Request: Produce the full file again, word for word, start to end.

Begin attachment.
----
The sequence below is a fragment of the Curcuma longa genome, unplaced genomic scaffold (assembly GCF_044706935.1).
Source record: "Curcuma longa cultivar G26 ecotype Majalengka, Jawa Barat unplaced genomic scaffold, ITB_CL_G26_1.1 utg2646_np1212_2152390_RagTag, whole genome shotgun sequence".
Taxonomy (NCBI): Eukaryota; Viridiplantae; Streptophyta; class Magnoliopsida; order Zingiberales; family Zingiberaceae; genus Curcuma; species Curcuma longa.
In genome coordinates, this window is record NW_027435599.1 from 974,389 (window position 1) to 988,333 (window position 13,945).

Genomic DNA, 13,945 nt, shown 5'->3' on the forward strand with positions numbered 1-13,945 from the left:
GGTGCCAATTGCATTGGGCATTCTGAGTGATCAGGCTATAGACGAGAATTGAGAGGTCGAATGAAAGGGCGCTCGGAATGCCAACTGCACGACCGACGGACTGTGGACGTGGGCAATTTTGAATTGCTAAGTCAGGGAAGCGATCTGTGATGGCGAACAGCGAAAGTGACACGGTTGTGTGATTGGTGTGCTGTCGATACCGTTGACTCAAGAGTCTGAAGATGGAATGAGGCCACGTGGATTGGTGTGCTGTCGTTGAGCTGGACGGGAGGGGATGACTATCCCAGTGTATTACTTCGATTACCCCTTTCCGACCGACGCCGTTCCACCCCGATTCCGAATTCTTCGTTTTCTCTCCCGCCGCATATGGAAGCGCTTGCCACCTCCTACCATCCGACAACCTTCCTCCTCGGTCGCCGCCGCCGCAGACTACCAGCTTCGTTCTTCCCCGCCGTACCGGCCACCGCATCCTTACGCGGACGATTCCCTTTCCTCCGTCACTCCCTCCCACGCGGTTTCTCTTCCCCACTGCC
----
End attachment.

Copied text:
The sequence below is a fragment of the Curcuma longa genome, unplaced genomic scaffold (assembly GCF_044706935.1).
Source record: "Curcuma longa cultivar G26 ecotype Majalengka, Jawa Barat unplaced genomic scaffold, ITB_CL_G26_1.1 utg2646_np1212_2152390_RagTag, whole genome shotgun sequence".
Taxonomy (NCBI): Eukaryota; Viridiplantae; Streptophyta; class Magnoliopsida; order Zingiberales; family Zingiberaceae; genus Curcuma; species Curcuma longa.
In genome coordinates, this window is record NW_027435599.1 from 974,389 (window position 1) to 988,333 (window position 13,945).

Genomic DNA, 13,945 nt, shown 5'->3' on the forward strand with positions numbered 1-13,945 from the left:
GGTGCCAATTGCATTGGGCATTCTGAGTGATCAGGCTATAGACGAGAATTGAGAGGTCGAATGAAAGGGCGCTCGGAATGCCAACTGCACGACCGACGGACTGTGGACGTGGGCAATTTTGAATTGCTAAGTCAGGGAAGCGATCTGTGATGGCGAACAGCGAAAGTGACACGGTTGTGTGATTGGTGTGCTGTCGATACCGTTGACTCAAGAGTCTGAAGATGGAATGAGGCCACGTGGATTGGTGTGCTGTCGTTGAGCTGGACGGGAGGGGATGACTATCCCAGTGTATTACTTCGATTACCCCTTTCCGACCGACGCCGTTCCACCCCGATTCCGAATTCTTCGTTTTCTCTCCCGCCGCATATGGAAGCGCTTGCCACCTCCTACCATCCGACAACCTTCCTCCTCGGTCGCCGCCGCCGCAGACTACCAGCTTCGTTCTTCCCCGCCGTACCGGCCACCGCATCCTTACGCGGACGATTCCCTTTCCTCCGTCACTCCCTCCCACGCGGTTTCTCTTCCCCACTGCC